(Dear Reader, “risk” and “danger” are not the same thing though they are often confused by authorities in the name of Safety. Really they just want to restrict your adventure. Many adventures are “Passive” – like taking a balloon ride where your safety depends on the integrity of the balloon and the skills of the pilot. This analysis concerns “Active” adventures where the adventurer actively participates in ensuring his/her own safety … now read on ..)
By Bob Halstead
Diving is not amusing nor frivolous. It cannot be conducted casually nor without thought and intelligence. People dive, not for “fun”, but for ADVENTURE. Pascal noted three hundred years ago that
“ALL THE TROUBLES OF PEOPLE ARE CAUSED BY ONE SINGLE THING, WHICH IS THEIR INABILITY TO STAY QUIETLY IN A ROOM”
He recognised that to seek adventure is a product of being human, but he also recognised that adventurers should anticipate “trouble”. I admit he used the word “men” instead of “people”. I changed it, not to be politically correct, but because diving is a physical activity where women are often superior to men.
As we seek adventure the trouble that should concern us is the “risk” that the adventure entails. Risk increases as soon as you close the front door and head off to the dive site, then increases even more as you get into the water and descend. The risk associated with diving changes as various physical factors change, for example risk increases with depth, if there is a current, if the water is cold and murky and so on. But increased risk does NOT necessarily imply “danger” – a lack of “safety”.
RISK IS THE POTENTIAL FOR INJURY TO OCCUR.
Risk is calculated by considering the sum effect of the various hazards encountered when diving. The diver should not be included in the risk assessment, because, as you will see, it confuses the determination of “safety” from the individual diver’s point if view. For a particular dive at a particular time the risk is thus the SAME for any diver who attempts the dive.
But the “danger” or “safety” depends on WHO is making the particular dive and how well prepared they are to overcome the risk.
This is very easy to illustrate. If we imagine a dive in shallow, clear, calm, warm conditions devoid of marine life and any other hazards we would consider this a low risk dive and “safe” for any basically qualified diver. However the SAME dive would be deadly dangerous for any “diver” who did not understand the consequences of breath holding on ascent.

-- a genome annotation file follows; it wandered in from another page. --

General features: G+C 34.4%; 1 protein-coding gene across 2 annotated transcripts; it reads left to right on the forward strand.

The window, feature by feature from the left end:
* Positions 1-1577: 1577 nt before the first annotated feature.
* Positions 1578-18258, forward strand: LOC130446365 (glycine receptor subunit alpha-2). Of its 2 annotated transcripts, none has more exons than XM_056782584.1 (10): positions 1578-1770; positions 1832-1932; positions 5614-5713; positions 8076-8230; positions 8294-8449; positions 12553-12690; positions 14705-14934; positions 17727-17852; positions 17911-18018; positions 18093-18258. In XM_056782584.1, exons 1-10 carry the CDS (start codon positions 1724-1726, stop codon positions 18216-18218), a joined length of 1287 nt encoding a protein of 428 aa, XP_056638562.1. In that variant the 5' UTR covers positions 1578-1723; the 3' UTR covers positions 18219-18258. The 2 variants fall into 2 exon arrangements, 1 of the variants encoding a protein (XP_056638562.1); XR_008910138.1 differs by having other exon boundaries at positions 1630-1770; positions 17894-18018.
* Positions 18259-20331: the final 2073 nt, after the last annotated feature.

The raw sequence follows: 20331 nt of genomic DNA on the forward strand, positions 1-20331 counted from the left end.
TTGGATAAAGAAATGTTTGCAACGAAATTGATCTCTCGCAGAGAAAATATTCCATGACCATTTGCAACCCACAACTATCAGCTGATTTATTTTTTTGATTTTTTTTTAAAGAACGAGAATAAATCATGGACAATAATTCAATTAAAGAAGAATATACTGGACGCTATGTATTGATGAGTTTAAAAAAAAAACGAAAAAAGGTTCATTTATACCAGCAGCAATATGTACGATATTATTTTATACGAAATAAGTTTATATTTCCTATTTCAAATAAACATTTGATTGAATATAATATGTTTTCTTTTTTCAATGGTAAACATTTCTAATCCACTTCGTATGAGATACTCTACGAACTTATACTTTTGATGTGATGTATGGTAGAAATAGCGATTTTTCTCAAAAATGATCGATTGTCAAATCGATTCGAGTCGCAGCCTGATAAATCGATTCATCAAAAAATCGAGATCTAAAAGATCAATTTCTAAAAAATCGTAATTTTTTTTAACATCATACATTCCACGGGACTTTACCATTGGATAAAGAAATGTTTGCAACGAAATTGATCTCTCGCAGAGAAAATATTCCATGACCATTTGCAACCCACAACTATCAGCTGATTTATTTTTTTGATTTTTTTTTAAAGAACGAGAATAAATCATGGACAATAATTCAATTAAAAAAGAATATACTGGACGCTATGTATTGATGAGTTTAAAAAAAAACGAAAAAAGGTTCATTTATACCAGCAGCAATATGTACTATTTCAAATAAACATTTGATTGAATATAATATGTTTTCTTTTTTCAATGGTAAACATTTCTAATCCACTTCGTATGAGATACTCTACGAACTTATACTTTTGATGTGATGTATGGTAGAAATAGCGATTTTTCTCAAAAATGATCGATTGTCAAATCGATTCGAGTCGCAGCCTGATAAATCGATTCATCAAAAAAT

I am going to clarify what is meant by “safety” and “danger” so you can understand what “Adventure” really is, but first I want to make it clear that adventure is NOT throwing yourself into a situation and seeing if you survive. That is recklessness, not adventure, and has no place in diving. There is also not much point in talking about safety AFTER the event (except to analyse mistakes). If you are about to participate in an adventure you need to be able to PREDICT that the adventure will be safe for you before embarking on it. That is the whole point of this analysis – we want to be able to say, individually, that the dive we are about to make is going to be “safe”.
BEFORE ANY AND EVERY DIVE, A DIVER SHOULD BE ABLE TO SAY:-
“THIS DIVE WILL BE SAFE FOR ME”
THIS MEANS “IT IS UNLIKELY (BUT NOT IMPOSSIBLE) THAT I WILL BE INJURED ON THIS DIVE”.
A DIVE WHICH IS DANGEROUS FOR ME IS ONE WHERE “IT IS LIKELY (BUT NOT INEVITABLE) THAT I WILL BE INJURED”.
The reason we cannot predict perfect safety is twofold. First unpredictable events do occur – some people staying “safely” in their quiet rooms have had an aircraft land on their heads. Secondly PEOPLE MAKE MISTAKES. Mistakes are another part of being human and no amount of rules or regulation will change this.
Now I can define adventure:-
ADVENTURE IS THE ART OF SAFELY EXPERIENCING INCREASED RISK.
Isn’t that beautiful? – We have admitted that risk is necessarily a part of adventure, although risk is not the purpose of it. The purpose may be to explore a reef or wreck, photograph marine life or a multitude of responsible activities.
For you to be able to predict that “THIS DIVE WILL BE SAFE FOR ME”
1. CONSIDER THE HAZARDS AND CALCULATE THE RISK FOR THIS PARTICULAR DIVE.
2. ASSESS YOURSELF:-
“DO I HAVE THE SKILLS, KNOWLEDGE AND EQUIPMENT NECESSARY TO OVERCOME THE RISK?”
A SAFE DIVER :- IS ONE WHOSE SKILLS, KNOWLEDGE AND EQUIPMENT ARE SUFFICIENT TO OVERCOME THE RISK FOR THE DIVES ATTEMPTED.